So recently I have been taking part in self-led study of using the application, Yousician, in an attempt to improve my playing level on the guitar. The question in mind being “Can an online app really teach you to play an instrument to a medium to high standard? More specifically could it allow you to blend in to a community of musicians who had learned instruments via other methods?’
Now before I talk specifically about Yousician, I must say that I have used a vast variety of different resources to learn about music. Be it Youtube video tutorials, music specific sites, as well as tab, written notation and 1-2-1 tuition. I am no stranger to learning an instrument, however, I always find myself skeptical of an online application as I find that sometimes, despite having the beautiful exterior through glossy looking aesthetics, they simply don’t deliver on the learning end.
On this occasion however, Yousician has stepped up and achieved an enticing, achievable and motivating system which oozes style, progress and most important of all… music!
The interface, based around the design of a futuristic black and green treble clef is sleek upon entering the system where you are greeted instantaneously by a musical tree. The tree starts from one central root and grows out to three branches. Each of the three branches represents a different learning principle; Rhythm, Lead and Knowledge. Each equally as important as the next!
From experience I can tell you that it becomes very easy to get addicted to one area and as the excitement of success kicks in it is very easy to just continue completing lessons one after the other. This, however, means that you are neglecting two branches of the tree to pursue excellence in just one discipline. Personally, I found that working steadily through the three branches equally and simultaneously is the way to progress the most rapidly and yet affectively so as to build a competence within many disciplines on the instrument and not just to become a one trick pony.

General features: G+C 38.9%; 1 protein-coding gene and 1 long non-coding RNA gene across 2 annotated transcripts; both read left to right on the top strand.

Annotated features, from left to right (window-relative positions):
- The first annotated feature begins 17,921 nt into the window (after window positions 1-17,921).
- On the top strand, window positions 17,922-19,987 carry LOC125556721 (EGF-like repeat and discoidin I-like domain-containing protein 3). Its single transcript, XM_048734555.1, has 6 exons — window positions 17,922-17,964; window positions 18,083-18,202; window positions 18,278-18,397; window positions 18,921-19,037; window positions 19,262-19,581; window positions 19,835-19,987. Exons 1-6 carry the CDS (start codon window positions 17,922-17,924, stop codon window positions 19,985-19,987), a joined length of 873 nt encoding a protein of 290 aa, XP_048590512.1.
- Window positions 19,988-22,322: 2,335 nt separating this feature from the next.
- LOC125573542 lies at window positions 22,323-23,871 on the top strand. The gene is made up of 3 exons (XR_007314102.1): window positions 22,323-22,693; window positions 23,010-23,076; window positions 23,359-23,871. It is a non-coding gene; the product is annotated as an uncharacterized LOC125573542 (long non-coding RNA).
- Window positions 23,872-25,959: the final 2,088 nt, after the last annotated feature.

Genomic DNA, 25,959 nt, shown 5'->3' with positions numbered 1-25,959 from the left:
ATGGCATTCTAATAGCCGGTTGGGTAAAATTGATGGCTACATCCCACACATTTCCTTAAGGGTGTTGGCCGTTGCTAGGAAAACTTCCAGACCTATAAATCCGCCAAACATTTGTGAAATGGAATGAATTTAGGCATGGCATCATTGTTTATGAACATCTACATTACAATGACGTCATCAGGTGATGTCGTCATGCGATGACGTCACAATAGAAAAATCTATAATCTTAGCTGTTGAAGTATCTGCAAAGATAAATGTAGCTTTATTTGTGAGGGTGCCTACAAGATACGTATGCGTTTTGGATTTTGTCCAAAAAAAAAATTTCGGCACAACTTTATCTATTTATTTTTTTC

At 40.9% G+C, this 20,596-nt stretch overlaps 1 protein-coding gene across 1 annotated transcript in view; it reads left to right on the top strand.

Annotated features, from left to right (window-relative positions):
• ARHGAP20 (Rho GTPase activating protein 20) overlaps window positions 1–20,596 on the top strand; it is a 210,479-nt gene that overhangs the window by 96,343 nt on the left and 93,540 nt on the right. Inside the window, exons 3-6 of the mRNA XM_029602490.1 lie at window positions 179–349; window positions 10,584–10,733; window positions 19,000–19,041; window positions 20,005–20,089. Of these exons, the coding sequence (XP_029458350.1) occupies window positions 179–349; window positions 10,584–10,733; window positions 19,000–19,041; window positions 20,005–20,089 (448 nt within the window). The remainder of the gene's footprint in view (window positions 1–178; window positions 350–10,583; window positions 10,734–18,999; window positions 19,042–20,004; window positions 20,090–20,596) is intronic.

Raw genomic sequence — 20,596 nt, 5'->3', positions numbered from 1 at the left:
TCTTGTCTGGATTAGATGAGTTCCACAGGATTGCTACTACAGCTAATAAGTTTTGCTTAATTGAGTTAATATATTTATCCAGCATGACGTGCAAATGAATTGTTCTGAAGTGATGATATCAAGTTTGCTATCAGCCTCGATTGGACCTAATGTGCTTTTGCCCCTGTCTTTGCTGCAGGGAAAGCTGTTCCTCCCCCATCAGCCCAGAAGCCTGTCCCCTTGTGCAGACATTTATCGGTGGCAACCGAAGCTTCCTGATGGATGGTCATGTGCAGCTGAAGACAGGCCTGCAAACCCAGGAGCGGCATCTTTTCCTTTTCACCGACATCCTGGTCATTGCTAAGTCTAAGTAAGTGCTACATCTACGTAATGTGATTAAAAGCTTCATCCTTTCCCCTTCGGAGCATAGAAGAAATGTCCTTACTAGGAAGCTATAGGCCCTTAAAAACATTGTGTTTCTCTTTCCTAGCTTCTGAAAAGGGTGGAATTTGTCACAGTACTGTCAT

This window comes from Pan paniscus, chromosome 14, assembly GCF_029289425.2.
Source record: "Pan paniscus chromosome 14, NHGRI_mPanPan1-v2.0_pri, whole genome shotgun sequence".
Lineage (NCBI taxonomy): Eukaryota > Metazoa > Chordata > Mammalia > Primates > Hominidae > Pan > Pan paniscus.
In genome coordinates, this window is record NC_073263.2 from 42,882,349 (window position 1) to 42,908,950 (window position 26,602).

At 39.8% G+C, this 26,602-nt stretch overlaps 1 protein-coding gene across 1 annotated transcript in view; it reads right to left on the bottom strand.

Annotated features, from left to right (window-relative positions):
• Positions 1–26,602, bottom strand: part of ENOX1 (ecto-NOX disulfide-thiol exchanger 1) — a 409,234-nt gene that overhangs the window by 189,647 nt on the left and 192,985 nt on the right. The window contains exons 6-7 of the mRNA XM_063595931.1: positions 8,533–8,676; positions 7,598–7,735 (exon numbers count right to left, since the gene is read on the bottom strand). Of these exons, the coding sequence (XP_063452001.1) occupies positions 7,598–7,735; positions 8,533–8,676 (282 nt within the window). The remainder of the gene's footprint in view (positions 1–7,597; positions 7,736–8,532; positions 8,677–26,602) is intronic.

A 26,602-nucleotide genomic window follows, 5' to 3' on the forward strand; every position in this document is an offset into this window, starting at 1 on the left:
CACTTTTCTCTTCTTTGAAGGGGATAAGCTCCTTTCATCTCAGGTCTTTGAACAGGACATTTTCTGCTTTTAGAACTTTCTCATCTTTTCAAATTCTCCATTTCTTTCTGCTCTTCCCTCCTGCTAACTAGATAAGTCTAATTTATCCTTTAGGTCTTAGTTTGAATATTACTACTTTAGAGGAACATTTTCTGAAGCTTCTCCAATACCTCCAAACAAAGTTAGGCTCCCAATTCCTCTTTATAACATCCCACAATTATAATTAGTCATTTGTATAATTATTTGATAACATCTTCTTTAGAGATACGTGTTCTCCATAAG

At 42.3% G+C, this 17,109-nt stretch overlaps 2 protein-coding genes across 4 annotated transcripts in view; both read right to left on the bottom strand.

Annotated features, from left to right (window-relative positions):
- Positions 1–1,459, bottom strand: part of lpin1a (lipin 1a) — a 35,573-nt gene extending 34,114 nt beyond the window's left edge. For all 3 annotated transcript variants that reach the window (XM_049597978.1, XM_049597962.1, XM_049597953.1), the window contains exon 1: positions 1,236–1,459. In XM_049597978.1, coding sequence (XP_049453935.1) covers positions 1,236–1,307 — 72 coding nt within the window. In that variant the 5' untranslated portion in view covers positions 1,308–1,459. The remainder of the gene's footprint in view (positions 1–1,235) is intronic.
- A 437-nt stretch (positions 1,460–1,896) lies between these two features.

Yousician is currently available with 4 instruments: Guitar, Piano, Ukulele and the Bass Guitar. Obviously with each of these the lessons and their goals change dramatically. During my time that I used it to learn I was studying the guitar so it is that which I will be writing about :
The very first lesson is great for Absolute Beginners and is a walk through of the strings, notes and frets. Effectively, ‘How the guitar works’ which I’m sure we can all agree is the first thing we want to know when we lay a guitar in our lap for the first time. “How do I turn this strange piece of wood and metal into music?”
Yousician’s teaching method is based on the recipe of a very clearly demonstrative video explaining in detail how to create clearly the desired effect, to which you are then tested. The system aesthetically looks similar to the Guitar Hero layout however inverted so that it is laying on it’s side demonstrating a very clear fretboard. The string to play is shown by a coloured block on the string and it even specifies with which finger you should play the note for best technique. Yousician then uses a microphone on your device to record what you have played and in realtime can tell you if you hit the note, if you were late or even early. The first rounds are slow and then the play quickly accelerates as you are more capable to do so. You begin by practising the skill in isolation and then progress into using it in a song.